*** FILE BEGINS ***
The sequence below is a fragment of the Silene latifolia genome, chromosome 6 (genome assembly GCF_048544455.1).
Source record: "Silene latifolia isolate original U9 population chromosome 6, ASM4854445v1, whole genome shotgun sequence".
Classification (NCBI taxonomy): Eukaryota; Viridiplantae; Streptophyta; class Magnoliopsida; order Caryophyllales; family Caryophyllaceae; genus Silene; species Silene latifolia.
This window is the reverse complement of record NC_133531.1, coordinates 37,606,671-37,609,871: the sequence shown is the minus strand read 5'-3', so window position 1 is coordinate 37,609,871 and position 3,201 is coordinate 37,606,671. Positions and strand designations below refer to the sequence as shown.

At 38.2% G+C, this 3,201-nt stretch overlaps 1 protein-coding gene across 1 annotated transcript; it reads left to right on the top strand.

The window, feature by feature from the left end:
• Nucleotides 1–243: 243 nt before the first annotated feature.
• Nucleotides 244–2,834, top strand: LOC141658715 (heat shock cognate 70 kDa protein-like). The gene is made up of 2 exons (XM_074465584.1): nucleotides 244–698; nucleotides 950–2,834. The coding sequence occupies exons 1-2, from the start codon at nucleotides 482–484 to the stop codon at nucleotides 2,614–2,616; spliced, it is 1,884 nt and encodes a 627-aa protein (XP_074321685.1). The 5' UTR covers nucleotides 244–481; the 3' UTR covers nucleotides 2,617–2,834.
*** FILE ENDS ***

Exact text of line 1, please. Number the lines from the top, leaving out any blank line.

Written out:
The sequence below is a fragment of the Silene latifolia genome, chromosome 6 (genome assembly GCF_048544455.1).